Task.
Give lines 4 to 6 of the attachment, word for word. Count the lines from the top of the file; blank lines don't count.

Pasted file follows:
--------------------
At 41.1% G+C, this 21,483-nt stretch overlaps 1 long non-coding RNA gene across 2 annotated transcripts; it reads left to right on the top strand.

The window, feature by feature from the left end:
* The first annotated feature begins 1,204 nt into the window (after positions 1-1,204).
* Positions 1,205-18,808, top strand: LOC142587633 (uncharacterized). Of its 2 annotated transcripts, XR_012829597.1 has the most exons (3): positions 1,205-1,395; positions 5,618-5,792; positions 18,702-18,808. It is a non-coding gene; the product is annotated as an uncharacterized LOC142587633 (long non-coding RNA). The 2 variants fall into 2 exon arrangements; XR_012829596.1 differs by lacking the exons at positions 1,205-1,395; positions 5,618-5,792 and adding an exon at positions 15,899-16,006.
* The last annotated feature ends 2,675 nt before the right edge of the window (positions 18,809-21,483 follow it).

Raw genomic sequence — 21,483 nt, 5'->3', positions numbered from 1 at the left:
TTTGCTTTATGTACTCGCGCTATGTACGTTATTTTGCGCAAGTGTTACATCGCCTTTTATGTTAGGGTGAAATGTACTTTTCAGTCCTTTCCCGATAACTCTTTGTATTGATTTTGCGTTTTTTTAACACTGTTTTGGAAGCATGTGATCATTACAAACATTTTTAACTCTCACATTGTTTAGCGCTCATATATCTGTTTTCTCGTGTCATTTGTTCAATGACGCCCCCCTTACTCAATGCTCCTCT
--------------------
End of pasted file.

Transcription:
* Positions 1,205-18,808, top strand: LOC142587633 (uncharacterized). Of its 2 annotated transcripts, XR_012829597.1 has the most exons (3): positions 1,205-1,395; positions 5,618-5,792; positions 18,702-18,808. It is a non-coding gene; the product is annotated as an uncharacterized LOC142587633 (long non-coding RNA). The 2 variants fall into 2 exon arrangements; XR_012829596.1 differs by lacking the exons at positions 1,205-1,395; positions 5,618-5,792 and adding an exon at positions 15,899-16,006.
* The last annotated feature ends 2,675 nt before the right edge of the window (positions 18,809-21,483 follow it).

Raw genomic sequence — 21,483 nt, 5'->3', positions numbered from 1 at the left: